For years, cities across the country have limited who may carry a gun in public. The Supreme Court will soon decide whether these limits violate the 2nd Amendment. The effect could be staggering — the difference between a few hundred guns and hundreds of thousands of guns on the streets of Los Angeles, New York City or Washington.
With stakes so high, commentators have naturally speculated about the outcome. Given the court’s conservative supermajority, many expect the court to dramatically expand the right to carry firearms in public.
Quietly, however — in a rare action taken through the court’s docketing procedures — some of the court’s conservative justices may have tipped their hand. What they’ve revealed is a fact-sensitive approach to the case that should give gun safety proponents reason for cautious optimism.
Start with a bit of Supreme Court 101. When a party that has lost in a lower court wishes to obtain the Supreme Court’s review, it files a petition for a “writ of certiorari.” The most important page of this petition is the first one, which sets forth the question presented by the case. As the court’s own rules explain, “Only the questions set out in the petition, or fairly included therein, will be considered by the Court.” The “question presented” thus dictates the scope of the court’s analysis.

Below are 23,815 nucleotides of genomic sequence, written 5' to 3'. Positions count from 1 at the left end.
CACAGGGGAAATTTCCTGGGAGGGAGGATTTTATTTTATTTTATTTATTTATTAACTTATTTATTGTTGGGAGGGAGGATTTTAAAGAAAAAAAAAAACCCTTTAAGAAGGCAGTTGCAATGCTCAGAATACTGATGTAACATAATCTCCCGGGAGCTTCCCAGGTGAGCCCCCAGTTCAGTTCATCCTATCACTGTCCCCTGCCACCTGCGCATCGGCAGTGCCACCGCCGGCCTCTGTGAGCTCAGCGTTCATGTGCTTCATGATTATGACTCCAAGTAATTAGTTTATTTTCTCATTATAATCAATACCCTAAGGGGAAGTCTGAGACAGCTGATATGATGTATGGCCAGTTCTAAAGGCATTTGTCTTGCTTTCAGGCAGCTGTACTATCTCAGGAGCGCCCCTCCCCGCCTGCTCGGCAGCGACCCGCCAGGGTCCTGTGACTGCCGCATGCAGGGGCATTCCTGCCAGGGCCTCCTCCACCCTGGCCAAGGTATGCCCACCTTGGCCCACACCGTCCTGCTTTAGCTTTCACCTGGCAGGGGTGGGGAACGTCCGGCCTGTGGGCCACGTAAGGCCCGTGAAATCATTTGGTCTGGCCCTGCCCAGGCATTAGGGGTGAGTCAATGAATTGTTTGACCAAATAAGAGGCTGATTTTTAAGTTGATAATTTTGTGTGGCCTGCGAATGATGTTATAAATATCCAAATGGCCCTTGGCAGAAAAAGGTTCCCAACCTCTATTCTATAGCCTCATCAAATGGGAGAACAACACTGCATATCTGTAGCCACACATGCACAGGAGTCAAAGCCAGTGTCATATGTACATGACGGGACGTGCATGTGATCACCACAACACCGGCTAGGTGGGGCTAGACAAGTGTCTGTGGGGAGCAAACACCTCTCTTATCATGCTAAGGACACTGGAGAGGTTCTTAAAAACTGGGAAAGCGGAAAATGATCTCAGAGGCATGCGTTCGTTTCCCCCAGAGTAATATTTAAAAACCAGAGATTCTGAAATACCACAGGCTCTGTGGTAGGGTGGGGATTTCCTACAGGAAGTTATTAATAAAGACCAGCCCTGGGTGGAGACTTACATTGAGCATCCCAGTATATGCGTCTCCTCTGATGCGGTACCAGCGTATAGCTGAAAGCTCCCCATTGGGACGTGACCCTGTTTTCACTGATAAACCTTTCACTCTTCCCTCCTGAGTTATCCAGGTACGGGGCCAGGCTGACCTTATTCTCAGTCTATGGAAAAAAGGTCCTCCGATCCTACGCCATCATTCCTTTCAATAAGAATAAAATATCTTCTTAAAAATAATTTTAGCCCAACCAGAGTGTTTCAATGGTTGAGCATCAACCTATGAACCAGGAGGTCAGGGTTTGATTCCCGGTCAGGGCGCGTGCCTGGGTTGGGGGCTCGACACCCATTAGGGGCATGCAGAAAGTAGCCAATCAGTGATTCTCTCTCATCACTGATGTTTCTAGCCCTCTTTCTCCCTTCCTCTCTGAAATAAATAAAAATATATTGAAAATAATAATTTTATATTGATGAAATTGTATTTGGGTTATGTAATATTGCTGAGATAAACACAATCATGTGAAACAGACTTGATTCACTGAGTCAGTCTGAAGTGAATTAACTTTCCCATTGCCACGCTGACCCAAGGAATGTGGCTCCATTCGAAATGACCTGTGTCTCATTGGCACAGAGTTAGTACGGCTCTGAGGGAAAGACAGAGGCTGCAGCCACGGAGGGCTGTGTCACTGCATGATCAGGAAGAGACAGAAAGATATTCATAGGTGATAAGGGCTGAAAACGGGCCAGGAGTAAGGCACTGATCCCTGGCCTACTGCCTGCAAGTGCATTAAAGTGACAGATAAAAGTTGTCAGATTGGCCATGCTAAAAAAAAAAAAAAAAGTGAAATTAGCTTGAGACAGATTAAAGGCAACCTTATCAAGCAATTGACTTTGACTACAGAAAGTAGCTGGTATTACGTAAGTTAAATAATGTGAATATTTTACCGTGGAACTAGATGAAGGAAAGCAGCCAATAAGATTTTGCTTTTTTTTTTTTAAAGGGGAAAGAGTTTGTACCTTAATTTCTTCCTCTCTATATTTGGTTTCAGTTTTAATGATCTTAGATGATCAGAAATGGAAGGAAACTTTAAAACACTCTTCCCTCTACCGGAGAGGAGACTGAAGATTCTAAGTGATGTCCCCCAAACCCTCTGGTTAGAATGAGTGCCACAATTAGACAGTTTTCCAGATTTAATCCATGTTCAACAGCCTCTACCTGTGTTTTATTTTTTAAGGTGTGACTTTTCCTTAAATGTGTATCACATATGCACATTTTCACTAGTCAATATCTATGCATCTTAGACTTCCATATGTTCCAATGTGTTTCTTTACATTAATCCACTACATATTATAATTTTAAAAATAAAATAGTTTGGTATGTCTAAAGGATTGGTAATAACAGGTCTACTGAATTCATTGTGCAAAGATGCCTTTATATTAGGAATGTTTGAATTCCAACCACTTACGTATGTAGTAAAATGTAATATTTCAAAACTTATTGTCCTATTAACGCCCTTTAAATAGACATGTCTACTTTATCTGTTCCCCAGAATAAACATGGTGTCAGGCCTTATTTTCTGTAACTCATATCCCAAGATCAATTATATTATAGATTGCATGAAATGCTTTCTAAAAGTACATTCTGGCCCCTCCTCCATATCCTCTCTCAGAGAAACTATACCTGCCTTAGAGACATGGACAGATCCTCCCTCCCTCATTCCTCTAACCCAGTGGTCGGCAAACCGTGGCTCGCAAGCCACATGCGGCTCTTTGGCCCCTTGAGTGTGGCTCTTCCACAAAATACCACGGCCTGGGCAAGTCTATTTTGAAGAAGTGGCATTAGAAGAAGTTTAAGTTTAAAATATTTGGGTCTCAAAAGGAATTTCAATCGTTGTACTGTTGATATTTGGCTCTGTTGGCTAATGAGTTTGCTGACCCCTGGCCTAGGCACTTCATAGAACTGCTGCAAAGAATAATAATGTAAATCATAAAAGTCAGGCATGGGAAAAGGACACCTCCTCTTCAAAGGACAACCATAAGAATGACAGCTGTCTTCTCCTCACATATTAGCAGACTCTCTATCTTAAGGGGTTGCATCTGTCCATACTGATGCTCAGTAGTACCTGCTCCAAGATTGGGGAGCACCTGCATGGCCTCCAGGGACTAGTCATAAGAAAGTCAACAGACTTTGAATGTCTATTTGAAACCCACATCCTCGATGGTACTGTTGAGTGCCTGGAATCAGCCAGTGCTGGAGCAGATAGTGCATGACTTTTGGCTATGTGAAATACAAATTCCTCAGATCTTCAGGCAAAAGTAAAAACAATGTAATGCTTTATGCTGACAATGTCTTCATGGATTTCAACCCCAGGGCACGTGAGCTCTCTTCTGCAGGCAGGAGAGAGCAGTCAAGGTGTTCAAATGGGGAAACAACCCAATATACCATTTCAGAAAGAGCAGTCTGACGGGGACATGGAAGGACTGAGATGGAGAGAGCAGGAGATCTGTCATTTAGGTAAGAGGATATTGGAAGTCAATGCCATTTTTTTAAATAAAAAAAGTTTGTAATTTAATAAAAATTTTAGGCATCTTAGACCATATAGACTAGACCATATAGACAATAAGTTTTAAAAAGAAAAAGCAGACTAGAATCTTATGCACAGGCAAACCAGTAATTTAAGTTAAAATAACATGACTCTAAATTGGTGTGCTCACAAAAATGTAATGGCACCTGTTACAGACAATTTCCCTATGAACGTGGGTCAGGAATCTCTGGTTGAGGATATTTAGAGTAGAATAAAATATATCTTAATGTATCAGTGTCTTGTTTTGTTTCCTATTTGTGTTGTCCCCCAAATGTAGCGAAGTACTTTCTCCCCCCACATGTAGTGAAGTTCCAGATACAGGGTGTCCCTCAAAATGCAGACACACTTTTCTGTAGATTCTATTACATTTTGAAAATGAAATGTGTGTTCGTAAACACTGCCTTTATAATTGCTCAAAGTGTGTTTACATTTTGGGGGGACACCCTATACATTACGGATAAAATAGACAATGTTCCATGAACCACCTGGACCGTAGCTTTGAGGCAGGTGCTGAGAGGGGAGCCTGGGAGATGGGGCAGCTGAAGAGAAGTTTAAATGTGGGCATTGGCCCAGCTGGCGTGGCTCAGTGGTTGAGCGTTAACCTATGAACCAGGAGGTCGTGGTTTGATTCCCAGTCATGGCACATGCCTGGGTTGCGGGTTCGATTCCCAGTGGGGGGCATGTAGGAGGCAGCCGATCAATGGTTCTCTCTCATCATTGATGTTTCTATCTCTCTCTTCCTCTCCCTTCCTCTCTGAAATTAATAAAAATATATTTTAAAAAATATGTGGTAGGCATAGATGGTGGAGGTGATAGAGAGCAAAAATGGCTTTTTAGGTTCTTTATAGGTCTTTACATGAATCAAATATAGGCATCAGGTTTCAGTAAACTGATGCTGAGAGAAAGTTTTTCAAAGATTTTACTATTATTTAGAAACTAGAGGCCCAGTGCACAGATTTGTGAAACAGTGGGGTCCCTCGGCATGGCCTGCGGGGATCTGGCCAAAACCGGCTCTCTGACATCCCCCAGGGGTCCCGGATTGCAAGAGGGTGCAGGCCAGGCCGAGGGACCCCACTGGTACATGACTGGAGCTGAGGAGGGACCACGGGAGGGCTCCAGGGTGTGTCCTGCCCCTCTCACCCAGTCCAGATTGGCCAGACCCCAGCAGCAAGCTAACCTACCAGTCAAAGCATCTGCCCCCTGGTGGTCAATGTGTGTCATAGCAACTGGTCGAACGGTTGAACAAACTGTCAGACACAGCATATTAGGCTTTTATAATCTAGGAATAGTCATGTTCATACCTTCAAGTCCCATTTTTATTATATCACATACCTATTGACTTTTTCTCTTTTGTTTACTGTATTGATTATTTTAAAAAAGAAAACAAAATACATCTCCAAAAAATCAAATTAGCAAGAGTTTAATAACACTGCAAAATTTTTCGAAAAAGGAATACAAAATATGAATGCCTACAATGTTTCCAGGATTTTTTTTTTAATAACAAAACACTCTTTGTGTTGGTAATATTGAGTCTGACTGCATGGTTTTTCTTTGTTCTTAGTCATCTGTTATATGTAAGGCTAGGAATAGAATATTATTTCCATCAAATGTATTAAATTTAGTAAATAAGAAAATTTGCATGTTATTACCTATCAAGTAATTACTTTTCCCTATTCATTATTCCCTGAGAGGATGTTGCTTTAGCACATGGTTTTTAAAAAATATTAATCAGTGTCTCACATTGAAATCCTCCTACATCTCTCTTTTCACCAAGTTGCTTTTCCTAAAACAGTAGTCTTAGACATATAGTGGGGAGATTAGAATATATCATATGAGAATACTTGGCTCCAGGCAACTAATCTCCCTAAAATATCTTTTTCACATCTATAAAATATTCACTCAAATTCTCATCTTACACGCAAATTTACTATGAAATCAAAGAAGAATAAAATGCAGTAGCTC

It takes four justices to vote in favor of granting a “cert” petition. And in nearly every granted case, the justices vote to accept, verbatim, the question presented in the petition. (Occasionally the justices will limit their review to one of multiple questions in a petition, or add a threshold question to clarify the court's power to hear the case. )
In the cases the court initially decided to hear this term, the justices accepted the exact wording of a question presented in all the cert petitions — all, that is, except the landmark gun rights case, New York State Rifle & Pistol Assn. vs. Bruen. In this case, they took the significant step of rewriting the question presented, and thus changed the trajectory of the case.
Rewriting a question may seem trivial. It is not. Last term, out of 58 cases, the Supreme Court rewrote the question presented in just one. Tellingly, the justices then decided that case entirely on the basis of the revised question, holding that an earlier decision by the court does not apply retroactively. The same was true in the year I clerked at the court: The justices rewrote just one question and proceeded to decide that case precisely on the new grounds.
In this term’s gun case, the revision seems equally crucial.
Current New York law forbids individuals to carry a gun in public unless they can demonstrate a “special need” for self-defense. In challenging this law, the original cert petition presented this question: “Whether the Second Amendment allows the government to prohibit ordinary law-abiding citizens from carrying handguns outside the home for self-defense.”
To gun rights activists, the answer is an obvious no because all law-abiding citizens should have the right to carry a gun in public, regardless of whether they have a special need. And if the conservative justices had strongly agreed, the petition would probably have been quickly accepted as written.